Remembrance Day Review: "Heroes", by Robert Cormier

Title: Heroes
Author: Robert Cormier
Format: Paperback
Pages: 144
Publisher: Laurel Leaf
Published: February 2000 (First Published 1998)

Taken from Goodreads

Francis Joseph Cassavant is eighteen. He has just returned home from the Second World War, and he has no face. He does have a gun and a mission: to murder his childhood hero.

Francis lost most of his face when he fell on a grenade in France. He received the Silver Star for bravery, but was it really an act of heroism? Now, having survived, he is looking for a man he once admired and respected, a man adored by many people, a man who also received a Silver Star for bravery. A man who destroyed Francis's life.


As it's Remembrance Day, I thought I'd do a (very short) post about a truly amazing book. Once upon a time, in my former life as a teacher, I had the pleasure of teaching this book as a GCSE text, and I loved the experience. The book follows Francis, a young man whose endeavours in WWII left him with a Silver Star and a dreadfully deformed face. The book begins:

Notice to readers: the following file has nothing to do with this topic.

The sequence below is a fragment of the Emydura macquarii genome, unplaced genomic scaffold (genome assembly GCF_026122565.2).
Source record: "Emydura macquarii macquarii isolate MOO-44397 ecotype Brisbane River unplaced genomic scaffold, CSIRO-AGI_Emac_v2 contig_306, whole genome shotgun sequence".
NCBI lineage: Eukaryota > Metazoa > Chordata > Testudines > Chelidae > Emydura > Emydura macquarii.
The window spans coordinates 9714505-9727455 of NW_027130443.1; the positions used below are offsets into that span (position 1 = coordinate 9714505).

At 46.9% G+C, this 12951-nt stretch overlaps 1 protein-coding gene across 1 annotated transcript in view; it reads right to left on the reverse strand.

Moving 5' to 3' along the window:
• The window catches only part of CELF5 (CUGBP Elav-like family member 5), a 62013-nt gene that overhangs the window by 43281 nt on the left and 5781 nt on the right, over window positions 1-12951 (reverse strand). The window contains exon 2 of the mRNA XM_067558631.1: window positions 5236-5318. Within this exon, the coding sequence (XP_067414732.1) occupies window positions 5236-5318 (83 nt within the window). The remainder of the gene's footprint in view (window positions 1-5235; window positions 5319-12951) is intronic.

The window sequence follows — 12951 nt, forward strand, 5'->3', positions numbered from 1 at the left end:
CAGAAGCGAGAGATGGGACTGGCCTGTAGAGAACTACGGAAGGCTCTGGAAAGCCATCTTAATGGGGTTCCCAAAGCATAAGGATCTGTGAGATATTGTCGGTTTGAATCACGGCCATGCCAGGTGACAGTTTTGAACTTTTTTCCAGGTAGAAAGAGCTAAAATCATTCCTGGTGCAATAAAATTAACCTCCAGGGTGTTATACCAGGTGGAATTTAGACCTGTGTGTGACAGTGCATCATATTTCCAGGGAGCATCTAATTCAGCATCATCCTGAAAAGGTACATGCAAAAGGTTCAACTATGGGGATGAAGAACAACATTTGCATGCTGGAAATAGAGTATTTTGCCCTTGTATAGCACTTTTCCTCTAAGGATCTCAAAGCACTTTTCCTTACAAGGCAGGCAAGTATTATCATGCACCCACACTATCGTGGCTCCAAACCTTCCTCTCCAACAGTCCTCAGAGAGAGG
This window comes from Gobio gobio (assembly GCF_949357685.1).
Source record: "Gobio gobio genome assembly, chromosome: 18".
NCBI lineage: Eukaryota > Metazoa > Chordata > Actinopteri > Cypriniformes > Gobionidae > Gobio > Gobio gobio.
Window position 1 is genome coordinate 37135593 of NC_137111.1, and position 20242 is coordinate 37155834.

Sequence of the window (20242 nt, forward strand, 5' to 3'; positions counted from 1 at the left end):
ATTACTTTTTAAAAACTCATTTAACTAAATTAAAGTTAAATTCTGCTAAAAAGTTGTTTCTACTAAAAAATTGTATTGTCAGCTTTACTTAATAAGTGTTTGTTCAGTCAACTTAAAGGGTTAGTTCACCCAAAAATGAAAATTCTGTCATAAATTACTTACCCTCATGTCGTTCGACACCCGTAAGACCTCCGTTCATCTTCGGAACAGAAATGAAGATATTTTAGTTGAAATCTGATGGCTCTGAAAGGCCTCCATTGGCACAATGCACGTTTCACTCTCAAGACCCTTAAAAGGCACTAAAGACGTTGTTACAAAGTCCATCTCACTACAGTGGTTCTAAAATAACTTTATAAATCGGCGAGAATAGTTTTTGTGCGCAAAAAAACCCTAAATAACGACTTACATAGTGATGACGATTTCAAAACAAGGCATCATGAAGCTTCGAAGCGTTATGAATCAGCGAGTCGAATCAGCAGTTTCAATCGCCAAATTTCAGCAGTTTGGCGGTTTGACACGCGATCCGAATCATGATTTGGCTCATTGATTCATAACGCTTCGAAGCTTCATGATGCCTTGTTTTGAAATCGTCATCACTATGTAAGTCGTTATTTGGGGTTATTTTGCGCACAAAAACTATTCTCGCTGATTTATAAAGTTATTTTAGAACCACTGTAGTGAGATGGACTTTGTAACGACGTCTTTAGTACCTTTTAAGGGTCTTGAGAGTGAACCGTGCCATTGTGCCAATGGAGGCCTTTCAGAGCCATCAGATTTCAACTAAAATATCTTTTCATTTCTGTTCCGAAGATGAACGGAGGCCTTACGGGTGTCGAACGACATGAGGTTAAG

"My name is Francis Joseph Cassavant and I have just returned to Frenchtown in Monument and the war is over and I have no face."

How's that for an opening line? In just one sentence, Cormier establishes setting, introduces character and creates a sense of intrigue. The lack of punctuation indicates Cassavant's loss of control and his somewhat desperate state of mind. It's in this style that Cormier packs so much into this fairly slim tome. 

This is one of those books which demonstrates just how powerful writing for young adults can be. This book deals with love, war, betrayal, abuse, identity, heroism, community, youth... and so much more. 

Like I said, this is a short post. I'm just dipping my toe in the blogging waters as I've been awayfor a while. Instead of a lengthy write up. I made this as an intro to the book, back in my teaching days. I hope you enjoy, for the song if nothing else!

1 comment:

  1. Wow that opening line. So simple and yet so powerful.


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